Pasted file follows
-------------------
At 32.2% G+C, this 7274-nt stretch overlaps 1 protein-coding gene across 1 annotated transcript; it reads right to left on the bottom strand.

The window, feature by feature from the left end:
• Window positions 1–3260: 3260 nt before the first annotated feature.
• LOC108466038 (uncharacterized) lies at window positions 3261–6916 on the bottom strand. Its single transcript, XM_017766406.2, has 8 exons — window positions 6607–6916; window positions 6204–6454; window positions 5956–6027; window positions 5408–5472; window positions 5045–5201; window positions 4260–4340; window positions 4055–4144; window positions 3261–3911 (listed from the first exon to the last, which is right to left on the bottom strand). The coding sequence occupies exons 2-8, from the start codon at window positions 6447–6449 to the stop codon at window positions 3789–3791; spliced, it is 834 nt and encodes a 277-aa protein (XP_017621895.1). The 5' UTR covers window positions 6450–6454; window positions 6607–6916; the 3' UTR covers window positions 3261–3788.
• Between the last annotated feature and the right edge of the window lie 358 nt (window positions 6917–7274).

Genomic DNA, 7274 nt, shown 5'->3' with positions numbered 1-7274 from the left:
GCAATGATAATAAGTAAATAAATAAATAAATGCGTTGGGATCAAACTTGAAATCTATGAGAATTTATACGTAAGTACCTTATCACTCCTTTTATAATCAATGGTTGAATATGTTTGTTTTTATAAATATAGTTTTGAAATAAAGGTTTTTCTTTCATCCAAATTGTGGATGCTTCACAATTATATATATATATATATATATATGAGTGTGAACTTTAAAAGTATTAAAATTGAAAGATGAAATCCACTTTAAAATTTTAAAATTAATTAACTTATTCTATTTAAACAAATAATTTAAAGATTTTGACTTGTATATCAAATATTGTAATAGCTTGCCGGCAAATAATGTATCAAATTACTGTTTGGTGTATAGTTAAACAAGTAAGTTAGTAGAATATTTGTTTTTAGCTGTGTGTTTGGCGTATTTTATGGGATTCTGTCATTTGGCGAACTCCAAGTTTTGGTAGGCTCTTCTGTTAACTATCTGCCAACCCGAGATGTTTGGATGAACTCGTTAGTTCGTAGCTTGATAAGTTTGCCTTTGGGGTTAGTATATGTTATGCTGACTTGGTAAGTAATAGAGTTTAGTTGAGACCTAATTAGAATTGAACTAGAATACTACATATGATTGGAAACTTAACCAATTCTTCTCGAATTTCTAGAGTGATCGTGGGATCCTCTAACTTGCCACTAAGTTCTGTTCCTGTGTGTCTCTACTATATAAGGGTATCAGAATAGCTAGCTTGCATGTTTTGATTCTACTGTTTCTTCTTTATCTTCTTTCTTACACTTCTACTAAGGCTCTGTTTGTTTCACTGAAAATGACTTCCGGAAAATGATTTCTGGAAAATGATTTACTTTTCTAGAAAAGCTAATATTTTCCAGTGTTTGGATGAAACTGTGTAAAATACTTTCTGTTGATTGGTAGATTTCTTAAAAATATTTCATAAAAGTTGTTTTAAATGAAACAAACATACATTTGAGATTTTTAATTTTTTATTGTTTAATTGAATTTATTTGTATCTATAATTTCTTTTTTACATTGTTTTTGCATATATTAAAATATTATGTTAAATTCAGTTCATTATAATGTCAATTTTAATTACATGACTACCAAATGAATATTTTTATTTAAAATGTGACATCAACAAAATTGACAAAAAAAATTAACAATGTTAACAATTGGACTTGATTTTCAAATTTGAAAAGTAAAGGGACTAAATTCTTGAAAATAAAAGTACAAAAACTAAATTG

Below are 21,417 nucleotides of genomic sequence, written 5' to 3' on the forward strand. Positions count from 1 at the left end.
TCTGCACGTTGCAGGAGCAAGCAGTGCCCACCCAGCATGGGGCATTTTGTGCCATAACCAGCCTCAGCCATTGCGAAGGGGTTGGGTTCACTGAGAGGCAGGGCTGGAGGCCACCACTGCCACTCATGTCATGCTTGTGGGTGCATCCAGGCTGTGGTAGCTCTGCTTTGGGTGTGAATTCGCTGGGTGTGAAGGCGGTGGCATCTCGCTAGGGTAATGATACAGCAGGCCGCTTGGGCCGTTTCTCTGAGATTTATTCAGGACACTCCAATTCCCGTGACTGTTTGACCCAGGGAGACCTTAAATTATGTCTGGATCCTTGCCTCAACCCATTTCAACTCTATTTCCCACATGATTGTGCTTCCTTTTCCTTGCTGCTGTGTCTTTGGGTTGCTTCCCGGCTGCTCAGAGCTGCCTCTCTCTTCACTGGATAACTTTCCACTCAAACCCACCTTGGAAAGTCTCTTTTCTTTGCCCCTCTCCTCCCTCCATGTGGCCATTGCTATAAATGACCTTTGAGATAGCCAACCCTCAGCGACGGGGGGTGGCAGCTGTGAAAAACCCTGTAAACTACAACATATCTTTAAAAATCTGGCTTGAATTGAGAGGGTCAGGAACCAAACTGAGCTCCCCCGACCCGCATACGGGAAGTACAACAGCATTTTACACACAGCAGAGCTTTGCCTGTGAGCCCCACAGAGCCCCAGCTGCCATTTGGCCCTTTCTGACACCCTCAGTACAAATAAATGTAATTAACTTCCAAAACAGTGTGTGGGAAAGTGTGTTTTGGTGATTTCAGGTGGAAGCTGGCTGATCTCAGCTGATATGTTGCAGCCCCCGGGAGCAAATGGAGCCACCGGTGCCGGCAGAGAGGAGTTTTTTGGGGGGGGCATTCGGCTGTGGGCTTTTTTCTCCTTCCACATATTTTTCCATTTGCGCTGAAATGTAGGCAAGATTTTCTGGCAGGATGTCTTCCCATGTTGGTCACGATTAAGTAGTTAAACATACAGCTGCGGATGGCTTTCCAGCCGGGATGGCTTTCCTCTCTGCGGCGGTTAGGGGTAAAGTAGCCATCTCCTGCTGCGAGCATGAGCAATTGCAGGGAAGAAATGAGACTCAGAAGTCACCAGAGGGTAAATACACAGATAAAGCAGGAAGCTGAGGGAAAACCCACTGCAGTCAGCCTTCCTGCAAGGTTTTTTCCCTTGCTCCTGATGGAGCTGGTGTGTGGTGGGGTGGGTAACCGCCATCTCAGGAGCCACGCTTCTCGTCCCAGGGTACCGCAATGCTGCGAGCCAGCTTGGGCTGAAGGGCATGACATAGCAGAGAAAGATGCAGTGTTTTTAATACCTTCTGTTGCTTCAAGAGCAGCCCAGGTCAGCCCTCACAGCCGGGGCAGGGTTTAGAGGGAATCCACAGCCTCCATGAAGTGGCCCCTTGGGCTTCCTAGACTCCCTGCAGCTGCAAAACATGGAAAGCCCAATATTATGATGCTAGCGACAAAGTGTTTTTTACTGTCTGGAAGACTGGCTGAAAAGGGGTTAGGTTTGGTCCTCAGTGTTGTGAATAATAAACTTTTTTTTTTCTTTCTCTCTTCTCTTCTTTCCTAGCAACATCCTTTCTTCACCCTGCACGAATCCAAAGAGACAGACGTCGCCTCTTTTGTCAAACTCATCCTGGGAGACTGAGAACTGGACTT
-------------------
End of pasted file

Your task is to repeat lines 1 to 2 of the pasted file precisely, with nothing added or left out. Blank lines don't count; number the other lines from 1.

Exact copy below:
At 32.2% G+C, this 7274-nt stretch overlaps 1 protein-coding gene across 1 annotated transcript; it reads right to left on the bottom strand.

The window, feature by feature from the left end: